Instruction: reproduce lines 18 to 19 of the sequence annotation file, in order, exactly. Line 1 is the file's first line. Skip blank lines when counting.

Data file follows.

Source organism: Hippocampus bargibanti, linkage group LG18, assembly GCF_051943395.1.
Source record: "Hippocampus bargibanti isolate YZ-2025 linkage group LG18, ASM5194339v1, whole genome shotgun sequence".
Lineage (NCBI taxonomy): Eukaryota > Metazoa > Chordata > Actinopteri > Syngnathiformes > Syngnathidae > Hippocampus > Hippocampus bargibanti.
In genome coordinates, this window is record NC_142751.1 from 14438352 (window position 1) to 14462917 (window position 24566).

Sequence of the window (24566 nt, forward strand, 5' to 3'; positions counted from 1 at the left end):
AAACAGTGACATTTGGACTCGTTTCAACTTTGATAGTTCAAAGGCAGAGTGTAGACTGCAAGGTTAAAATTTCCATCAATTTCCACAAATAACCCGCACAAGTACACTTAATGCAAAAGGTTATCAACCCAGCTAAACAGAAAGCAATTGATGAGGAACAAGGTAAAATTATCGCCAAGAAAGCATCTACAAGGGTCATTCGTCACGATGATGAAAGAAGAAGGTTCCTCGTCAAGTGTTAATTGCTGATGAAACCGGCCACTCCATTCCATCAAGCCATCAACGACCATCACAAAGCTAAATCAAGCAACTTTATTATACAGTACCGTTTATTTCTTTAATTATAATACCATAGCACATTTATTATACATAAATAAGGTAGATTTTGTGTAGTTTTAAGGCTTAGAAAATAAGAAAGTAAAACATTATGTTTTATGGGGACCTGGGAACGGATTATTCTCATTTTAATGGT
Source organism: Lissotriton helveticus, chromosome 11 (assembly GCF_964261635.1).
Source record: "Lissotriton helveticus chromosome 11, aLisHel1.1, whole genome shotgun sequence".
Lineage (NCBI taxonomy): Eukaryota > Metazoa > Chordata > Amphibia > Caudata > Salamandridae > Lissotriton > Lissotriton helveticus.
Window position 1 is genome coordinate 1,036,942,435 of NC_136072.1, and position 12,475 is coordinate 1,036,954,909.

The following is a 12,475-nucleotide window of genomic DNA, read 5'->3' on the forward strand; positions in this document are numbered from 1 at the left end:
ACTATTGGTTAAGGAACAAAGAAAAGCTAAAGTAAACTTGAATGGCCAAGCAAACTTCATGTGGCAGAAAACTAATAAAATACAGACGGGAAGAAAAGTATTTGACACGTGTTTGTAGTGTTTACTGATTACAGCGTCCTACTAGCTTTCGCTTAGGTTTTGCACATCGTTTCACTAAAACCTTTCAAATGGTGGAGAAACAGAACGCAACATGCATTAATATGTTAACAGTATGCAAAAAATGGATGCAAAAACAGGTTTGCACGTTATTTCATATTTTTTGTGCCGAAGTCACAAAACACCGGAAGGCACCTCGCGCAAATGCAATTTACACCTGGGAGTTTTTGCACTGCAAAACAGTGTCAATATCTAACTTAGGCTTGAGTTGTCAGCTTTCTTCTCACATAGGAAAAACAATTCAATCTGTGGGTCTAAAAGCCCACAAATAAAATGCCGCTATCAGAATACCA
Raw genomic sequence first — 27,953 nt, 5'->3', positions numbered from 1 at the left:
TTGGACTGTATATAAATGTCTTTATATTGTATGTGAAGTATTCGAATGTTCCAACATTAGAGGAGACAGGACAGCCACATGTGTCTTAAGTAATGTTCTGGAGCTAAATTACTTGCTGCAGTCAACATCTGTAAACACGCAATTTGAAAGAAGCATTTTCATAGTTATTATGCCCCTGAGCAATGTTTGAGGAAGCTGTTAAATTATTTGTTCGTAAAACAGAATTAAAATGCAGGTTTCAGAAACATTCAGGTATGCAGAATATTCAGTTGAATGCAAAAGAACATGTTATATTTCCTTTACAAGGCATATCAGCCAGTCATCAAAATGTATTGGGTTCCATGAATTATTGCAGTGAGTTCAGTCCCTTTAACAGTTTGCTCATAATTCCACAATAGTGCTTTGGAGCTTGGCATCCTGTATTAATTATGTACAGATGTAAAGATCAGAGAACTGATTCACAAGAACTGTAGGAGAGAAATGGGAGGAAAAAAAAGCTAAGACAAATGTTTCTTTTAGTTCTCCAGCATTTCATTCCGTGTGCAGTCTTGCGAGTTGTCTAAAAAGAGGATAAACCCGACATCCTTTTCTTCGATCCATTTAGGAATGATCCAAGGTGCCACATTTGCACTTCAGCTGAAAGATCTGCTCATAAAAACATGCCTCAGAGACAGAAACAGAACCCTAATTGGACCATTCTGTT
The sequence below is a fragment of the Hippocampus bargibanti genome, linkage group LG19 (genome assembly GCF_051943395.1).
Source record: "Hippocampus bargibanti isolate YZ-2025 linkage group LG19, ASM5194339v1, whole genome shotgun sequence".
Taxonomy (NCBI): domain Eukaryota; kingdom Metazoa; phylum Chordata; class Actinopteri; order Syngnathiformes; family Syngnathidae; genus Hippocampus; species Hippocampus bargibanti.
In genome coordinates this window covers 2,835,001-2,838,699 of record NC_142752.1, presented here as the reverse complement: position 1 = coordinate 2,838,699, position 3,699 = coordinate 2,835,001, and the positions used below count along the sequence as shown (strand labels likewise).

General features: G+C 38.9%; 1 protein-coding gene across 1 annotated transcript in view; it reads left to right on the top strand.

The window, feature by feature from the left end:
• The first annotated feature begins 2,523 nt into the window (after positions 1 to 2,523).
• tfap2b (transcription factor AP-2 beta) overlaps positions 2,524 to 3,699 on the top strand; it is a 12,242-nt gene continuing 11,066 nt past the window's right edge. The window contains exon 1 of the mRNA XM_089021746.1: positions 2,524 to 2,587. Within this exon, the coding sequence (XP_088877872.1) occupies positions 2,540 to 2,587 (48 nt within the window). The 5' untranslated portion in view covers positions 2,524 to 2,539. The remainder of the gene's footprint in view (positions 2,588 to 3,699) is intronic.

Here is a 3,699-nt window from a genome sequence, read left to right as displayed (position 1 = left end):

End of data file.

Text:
In genome coordinates this window covers 2,835,001-2,838,699 of record NC_142752.1, presented here as the reverse complement: position 1 = coordinate 2,838,699, position 3,699 = coordinate 2,835,001, and the positions used below count along the sequence as shown (strand labels likewise).

General features: G+C 38.9%; 1 protein-coding gene across 1 annotated transcript in view; it reads left to right on the top strand.